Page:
A recent report indicated that national security officials are contemplating a federal takeover of a portion of the U.S. 5G mobile network in an effort to guard the country against China and other threats.
According to Axios, a senior National Security Adviser official presented a PowerPoint deck and a memo to senior officials at other agencies within the Trump administration.
According to the website, the documents in question assert that the U.S. is in need of “centralized nationwide 5G network within three years.”
An intense debate within the presidential administration, as well as the cellular industry, is expected to take place over the next several months, regarding how to pay for such as plan, according to Axios.
The report indicated that there are essentially two plans displayed in the documents for funding the initiative.
The first option would be for the federal government to fund and build a single network, which Axios points out would be an “unprecedented nationalization” of a traditionally privatized industry.
Another plan calls for wireless providers to compete by building their own 5G mobile networks.
However, Axios noted that the documents obtained hypothesize that a private plan may take longer and cost more to build.
Although this plan would potentially cause “less commercial disruption” than if the U.S. government were to take on the project.
At the time of this report, President Donald Trump has not made a decision regarding which direction his administration will take.
However, Federal Communications Commission chairman Ajit Pai declared his opposition to the idea in a statement Monday, writing that the initiative would serve as a “costly and counterproductive distraction.”
I oppose any proposal for the federal government to build and operate a nationwide 5G network. The market, not the government, is best positioned to drive innovation and investment. https://t.co/viIDB4mb0f pic.twitter.com/hgxRLtwoU4
— Ajit Pai (@AjitPaiFCC) January 29, 2018
A source familiar with the documents stated that the private option won’t work, asserting that a centralized network is needed to defend the U.S. against China and other potential threats.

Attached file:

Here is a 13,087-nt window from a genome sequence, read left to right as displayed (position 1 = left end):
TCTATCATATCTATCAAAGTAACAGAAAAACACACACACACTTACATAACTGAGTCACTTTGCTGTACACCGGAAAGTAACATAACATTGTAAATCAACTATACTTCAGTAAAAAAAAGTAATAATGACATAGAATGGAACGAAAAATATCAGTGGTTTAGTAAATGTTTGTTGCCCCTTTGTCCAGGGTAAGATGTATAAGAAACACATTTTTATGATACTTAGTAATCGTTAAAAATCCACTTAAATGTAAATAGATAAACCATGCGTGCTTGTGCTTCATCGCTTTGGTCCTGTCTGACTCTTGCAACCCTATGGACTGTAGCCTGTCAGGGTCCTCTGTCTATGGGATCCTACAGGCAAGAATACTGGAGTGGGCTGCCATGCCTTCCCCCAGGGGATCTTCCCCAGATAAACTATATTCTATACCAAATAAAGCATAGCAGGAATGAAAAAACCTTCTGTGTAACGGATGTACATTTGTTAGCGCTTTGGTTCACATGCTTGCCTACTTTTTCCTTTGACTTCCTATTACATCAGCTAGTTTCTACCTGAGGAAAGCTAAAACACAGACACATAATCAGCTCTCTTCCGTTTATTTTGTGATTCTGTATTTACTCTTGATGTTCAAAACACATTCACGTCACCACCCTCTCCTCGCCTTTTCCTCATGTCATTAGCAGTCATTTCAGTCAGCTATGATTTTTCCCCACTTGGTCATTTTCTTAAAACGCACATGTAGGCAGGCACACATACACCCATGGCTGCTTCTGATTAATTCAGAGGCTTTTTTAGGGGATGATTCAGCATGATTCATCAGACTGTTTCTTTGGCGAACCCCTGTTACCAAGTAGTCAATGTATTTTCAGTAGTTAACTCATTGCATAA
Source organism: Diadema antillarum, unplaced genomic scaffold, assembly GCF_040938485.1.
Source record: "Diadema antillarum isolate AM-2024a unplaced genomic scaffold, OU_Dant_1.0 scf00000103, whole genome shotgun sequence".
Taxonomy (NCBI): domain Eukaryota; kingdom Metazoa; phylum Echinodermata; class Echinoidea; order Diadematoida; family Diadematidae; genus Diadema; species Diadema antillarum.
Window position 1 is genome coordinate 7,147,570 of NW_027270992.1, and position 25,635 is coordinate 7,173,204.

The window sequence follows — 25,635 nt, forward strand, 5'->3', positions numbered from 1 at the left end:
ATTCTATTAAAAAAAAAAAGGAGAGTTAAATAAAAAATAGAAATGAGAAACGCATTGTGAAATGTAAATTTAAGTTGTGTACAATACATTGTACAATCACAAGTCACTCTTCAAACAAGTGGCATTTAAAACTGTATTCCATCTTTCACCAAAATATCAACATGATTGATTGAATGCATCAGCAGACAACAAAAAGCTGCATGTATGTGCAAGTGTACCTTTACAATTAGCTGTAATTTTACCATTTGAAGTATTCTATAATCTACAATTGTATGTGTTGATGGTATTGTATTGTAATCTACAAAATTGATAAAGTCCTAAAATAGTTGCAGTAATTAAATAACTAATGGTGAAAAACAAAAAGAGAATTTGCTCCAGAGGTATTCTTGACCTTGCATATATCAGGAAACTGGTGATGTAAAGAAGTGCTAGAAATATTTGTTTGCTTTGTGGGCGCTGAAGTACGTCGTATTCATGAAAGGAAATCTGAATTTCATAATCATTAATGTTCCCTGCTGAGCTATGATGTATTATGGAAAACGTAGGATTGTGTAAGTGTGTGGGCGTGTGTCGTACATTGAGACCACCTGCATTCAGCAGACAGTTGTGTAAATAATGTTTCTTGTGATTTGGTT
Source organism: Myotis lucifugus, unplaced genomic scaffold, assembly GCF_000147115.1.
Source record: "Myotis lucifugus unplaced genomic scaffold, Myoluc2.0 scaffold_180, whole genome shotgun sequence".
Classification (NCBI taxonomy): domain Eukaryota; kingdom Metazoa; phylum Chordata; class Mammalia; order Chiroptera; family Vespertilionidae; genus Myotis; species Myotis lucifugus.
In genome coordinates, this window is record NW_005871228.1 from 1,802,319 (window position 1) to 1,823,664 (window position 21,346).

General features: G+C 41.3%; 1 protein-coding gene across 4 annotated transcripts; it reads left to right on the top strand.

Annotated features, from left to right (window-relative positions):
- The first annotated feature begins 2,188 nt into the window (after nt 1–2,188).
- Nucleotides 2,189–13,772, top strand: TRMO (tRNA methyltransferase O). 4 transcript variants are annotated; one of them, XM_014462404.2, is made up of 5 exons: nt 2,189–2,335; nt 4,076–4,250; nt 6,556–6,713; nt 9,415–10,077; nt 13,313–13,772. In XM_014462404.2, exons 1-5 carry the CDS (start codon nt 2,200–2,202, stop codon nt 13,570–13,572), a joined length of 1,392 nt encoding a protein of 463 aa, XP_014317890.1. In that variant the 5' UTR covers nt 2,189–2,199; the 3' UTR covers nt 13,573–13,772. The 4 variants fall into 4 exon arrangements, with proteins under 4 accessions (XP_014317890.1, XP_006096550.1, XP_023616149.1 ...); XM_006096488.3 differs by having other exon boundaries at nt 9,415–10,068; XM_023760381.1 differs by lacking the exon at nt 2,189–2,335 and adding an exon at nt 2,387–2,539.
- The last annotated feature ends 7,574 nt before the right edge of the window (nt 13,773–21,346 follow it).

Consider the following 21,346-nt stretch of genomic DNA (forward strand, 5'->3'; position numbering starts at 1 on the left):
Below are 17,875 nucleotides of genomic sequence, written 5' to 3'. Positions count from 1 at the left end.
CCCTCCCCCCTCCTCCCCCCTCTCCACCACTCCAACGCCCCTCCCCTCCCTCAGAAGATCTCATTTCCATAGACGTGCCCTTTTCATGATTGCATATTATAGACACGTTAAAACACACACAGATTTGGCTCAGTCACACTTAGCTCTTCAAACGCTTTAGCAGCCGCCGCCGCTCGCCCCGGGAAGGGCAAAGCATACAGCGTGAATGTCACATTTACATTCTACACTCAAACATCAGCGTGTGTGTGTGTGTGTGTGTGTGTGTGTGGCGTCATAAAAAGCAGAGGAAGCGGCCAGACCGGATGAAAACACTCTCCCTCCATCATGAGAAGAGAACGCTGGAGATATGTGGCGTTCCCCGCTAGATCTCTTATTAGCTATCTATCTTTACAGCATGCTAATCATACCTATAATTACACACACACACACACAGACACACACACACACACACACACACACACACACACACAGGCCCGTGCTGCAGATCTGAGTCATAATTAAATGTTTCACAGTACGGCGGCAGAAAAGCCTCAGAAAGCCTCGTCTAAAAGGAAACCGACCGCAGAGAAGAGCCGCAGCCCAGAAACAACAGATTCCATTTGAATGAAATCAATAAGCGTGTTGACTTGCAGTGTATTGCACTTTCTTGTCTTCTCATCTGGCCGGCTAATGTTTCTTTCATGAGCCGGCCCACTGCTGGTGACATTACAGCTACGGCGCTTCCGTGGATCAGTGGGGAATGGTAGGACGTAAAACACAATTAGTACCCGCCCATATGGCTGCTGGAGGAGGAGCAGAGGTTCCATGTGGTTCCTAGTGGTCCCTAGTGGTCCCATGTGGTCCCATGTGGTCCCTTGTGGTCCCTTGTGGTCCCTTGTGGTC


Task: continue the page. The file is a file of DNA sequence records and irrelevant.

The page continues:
The source told the website that the real debate will actually be over whether the federal government should “own and build” the network, or if wireless carriers were to join together (discarding their businesses) in order to build a network for the country.
In the event that the U.S. government were to lead the project, that would mean federal control of a largely privatized industry.
Axios reported that the Trump administration compared the proposition to “the 21st century equivalent of the Eisenhower National Highway System.”
However, the website did note that a nationalized 5G network would only take up a portion of the airwaves, leaving room for private businesses to build.
According to Axios, the PowerPoint also states that the U.S. needs to develop a 5G wireless network quickly because “China has achieved a dominant position in the manufacture and operation of network infrastructure,” and “China is the dominant malicious actor in the Information Domain.”
Moreover, the report indicated that the memo obtained says that best way to accomplish this goal would be for the government to build the network and then rent access to carriers such as AT&T, Verizon and T-Mobile.
Additionally, the memo is said to make the case for a strong 5G network not only for security purposes but to open a pathway for new technologies like virtual reality and self-driving vehicles.
The memo states that China is leading the artificial intelligence “algorithm battles,” and “not building the network puts us at a permanent disadvantage to China in the information domain,” as reported by Axios.
However, major wireless carriers including AT&T, Verizon and T-Mobile have already begun working on 5G networks, while Korea and Japan are said to be leading the way for testing.
It is reportedly unclear if the national approach would establish the network sooner, or at the 3-year goal listed in the memo.
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